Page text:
Faculty member fighting proposal hopes officials will reach compromise that excludes “‘think tank’
Associate Christian education professor Susanne Johnson says she is now resigned to the prospect of the Bush Library being built on Southern Methodist University’s campus but with limitations.
Johnson, who launched a letter-writing campaign opposing the library to the school’s trustees in December, said she hopes to achieve a compromise. The library is inevitable, she said, so the best that can be hoped for is the creation of a presidential library and museum without the proposed conservative policy institute attached to it.
“I’ve changed positions out of some pessimistic realism,” Johnson said. “This is a bitter pill, but I’ll swallow it. That’s compromise.”
Johnson said continued opposition to the total project would likely result in the “whole package” coming to town.
“I would rather say to others, let’s compromise,” Johnson said. “Let’s accept the museum and the library but not the institution.”
Johnson said the library and museum would be historical in nature, but the policy institute would be a platform for Bush to continue his political agenda after he leaves office.
“I think it is inappropriate for us to extend that to him,” Johnson said. “We should be studying history but not promoting his political agenda. This is not a partisan issue. It is an academic issue.”
Johnson said the institute would be more appropriate for a campus like the Rev. Jerry Falwell’s Liberty University in Lynchburg, Va., rather than a reputable liberal arts college like Southern Methodist University.
“By design, the institute would fulfill its own mission and purpose by telling people what to think and to influence people to align with a particular agenda,” Johnson said. “That runs counter to open inquiry and academic freedom.”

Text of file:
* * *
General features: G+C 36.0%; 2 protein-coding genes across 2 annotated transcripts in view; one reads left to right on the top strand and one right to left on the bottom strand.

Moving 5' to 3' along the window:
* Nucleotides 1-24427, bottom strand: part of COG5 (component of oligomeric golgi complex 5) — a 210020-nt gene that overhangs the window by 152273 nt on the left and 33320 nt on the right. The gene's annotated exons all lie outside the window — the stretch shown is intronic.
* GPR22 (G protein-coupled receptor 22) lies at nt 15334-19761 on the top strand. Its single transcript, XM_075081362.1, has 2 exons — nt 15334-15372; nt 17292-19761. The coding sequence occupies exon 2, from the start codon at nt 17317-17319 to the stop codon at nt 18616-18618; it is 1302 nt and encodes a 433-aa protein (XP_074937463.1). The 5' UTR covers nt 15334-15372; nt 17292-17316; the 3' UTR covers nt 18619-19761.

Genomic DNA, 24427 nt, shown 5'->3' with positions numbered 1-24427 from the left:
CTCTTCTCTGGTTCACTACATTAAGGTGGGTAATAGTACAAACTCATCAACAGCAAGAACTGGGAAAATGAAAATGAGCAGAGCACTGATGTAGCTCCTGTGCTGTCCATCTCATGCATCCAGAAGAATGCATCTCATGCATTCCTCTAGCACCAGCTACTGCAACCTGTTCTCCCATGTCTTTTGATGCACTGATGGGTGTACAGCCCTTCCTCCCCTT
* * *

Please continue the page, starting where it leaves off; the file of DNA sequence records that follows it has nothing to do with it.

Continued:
The Rev. Michael Piazza, president of Hope for Peace and Justice and dean of the Cathedral of Hope, wrote in an opinion piece that he has been concerned about the debate taking place almost exclusively on the school’s campus.
Piazza said Bush’s “think tank” would tarnish the reputation of the city at a time when it is just becoming to be known as “inclusive and progressive in its composition and vision” across the country.
“What frightens me is that the city of Dallas has watched this debate with detached interest, but we have yet to engage the issue ourselves,” Piazza said. “What frightens me is that our leaders are completely unaware that the city is about to become forever associated with what history may record as one of the worst presidencies ever.”
Johnson said the recent announcement by a small group of United Methodist bishops and ministers that they were launching a petition drive asking Southern Methodist University to withdraw as a site for the library could help drive a compromise.
“If it comes down to one large pressure group saying, “‘Let’s drop the entire package,’ it actually makes a compromise seem like a potentially more attractive solution,” she said.